The US Secret Prison that Housed Leading Nazis – The Globalist

The US Secret Prison that Housed Leading Nazis – The Globalist

15 Marzo 2021 0 Di marco zinno

 

Prior to the famous trial in Nuremberg, more than half (13 out of 22) of the leading Nazis accused by the Allies as major war criminals were interned and interrogated starting in May, 1945 by the Americans in the Grand Duchy of Luxembourg. The secret prison in the spa town of Bad Mondorf was given the code name “Ashcan.”

Bad Mondorf was within reach of General Eisenhower’s forward headquarters in Reims in northern France, which was to coordinate the interrogation of the prisoners.

The perfect hiding place

On April 30, the Americans took over the keys of the Palace Hotel in Bad Mondorf and began to convert it into Camp Ashcan. In the process, they had to reckon with liberation attempts by fanatical Nazis — as well as acts of revenge by Résistance commandos or the local population.

The center of Ashcan was the old Palace Hotel that had fallen into disrepair under the German occupation. With the help of German prisoners of war and local craftsmen, it was transformed into a prison with a high security fence and watchtowers.

The windows were barred and covered with Plexiglas. The hotel furniture in the rooms was replaced by basic military equipment with a cot, chair and two bed sheets.

Nevertheless, the hotel still looked like a luxury hotel from the outside. As it turned out, the concern of the inspectors sent by U.S. headquarters that high-ranking German prisoners of war were seeming to enjoy the luxury of a spa hotel was not unfounded.

The star inmate

In mid-May 1945, the camp was put into operation and the first prisoners were transferred to Bad Mondorf. On May 20, Hermann Göring, Hitler’s deputy, was brought there. On May 9, he had surrendered to the 36th U.S. Infantry Division in Austria with his wife, daughter and some staff.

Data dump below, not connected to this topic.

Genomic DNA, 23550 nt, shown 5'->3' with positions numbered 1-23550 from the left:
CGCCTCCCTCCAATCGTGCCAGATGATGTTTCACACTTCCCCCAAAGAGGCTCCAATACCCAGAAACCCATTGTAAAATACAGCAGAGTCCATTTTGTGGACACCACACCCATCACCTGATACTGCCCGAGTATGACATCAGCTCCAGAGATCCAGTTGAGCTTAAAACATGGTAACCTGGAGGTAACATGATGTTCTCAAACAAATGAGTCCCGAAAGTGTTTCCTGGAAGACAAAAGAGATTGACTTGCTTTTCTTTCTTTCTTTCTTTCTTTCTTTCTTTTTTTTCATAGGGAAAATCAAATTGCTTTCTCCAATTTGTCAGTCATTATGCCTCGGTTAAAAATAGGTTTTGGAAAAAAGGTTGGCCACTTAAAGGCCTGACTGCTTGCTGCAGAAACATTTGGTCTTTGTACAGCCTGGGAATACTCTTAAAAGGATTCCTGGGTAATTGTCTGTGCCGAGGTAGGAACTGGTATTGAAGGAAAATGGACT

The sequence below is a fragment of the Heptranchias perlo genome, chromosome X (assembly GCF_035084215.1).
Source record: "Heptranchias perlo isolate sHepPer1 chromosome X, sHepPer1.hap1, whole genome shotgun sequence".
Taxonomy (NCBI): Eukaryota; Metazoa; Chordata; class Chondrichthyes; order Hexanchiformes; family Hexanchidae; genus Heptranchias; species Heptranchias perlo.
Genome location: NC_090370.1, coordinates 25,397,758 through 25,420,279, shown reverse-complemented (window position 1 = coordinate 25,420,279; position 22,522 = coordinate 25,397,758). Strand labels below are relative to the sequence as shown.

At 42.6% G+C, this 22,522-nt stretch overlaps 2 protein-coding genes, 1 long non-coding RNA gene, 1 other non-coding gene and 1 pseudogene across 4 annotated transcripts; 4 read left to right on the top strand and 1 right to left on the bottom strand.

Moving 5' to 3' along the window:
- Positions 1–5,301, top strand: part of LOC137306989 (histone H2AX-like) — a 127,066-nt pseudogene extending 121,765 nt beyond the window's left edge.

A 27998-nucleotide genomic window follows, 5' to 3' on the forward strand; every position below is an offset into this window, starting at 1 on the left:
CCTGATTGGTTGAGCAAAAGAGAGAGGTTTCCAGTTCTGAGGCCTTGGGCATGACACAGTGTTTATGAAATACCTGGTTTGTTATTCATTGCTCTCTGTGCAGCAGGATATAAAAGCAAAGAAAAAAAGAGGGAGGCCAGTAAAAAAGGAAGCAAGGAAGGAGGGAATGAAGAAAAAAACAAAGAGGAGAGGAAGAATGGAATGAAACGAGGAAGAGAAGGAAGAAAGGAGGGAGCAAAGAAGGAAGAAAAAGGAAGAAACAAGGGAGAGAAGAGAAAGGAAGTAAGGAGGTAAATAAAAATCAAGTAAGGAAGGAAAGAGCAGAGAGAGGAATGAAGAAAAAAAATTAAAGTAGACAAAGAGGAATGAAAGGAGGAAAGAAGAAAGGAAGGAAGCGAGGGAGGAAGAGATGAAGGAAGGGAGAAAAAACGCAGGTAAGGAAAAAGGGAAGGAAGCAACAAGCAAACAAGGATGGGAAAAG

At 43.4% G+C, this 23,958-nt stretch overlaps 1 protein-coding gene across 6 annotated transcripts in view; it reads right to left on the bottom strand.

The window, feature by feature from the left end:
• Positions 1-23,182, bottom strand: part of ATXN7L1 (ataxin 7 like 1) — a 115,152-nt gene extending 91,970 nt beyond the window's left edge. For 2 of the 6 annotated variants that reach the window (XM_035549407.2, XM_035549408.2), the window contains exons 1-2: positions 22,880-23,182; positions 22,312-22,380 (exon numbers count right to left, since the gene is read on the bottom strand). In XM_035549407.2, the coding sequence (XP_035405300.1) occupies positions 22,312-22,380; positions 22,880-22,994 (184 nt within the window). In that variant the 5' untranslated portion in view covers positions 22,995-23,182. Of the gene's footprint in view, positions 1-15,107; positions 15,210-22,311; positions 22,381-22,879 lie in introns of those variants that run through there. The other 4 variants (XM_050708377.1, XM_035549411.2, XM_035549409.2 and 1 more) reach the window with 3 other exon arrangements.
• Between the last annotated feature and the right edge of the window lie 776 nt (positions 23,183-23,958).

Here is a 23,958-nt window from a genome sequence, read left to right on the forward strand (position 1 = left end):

If Göring’s capture had already caused a great stir, in Bad Mondorf, much to Eisenhower’s dismay, he immediately advanced to the status of “star prisoner.”

Drug-addicted and overweight, Göring brought with him in his seven suitcases not only large quantities of paradozin (a morphine preparation), but also a large number of valuables and uniforms, which were immediately confiscated.

Under the supervision first of a German and later an American military doctor, Göring was subjected to a drug deprivation cure. Thanks to the prison diet, which corresponded to the 1600 calories prescribed by the Geneva Convention for prisoners of war, he soon lost weight.

When Göring was transferred to Nuremberg in August 1945, he was in the best physical condition he had been in for years.

Everyday life in prison

The prisoners took their meals together in the dining room of the former hotel and could spend their free time, when there were no interrogations, in the reading room or playing games. Many sat on the terrace or in the garden on sunny days.

The accommodations were much better than in the normal POW camps, which particularly offended the Soviets, for understandable reasons.

Ready to take responsibility for their crimes?

In a report handed over to Stalin on June 30, 1945, the Commissar of State Security Serov wrote:

Sorgente: The US Secret Prison that Housed Leading Nazis – The Globalist

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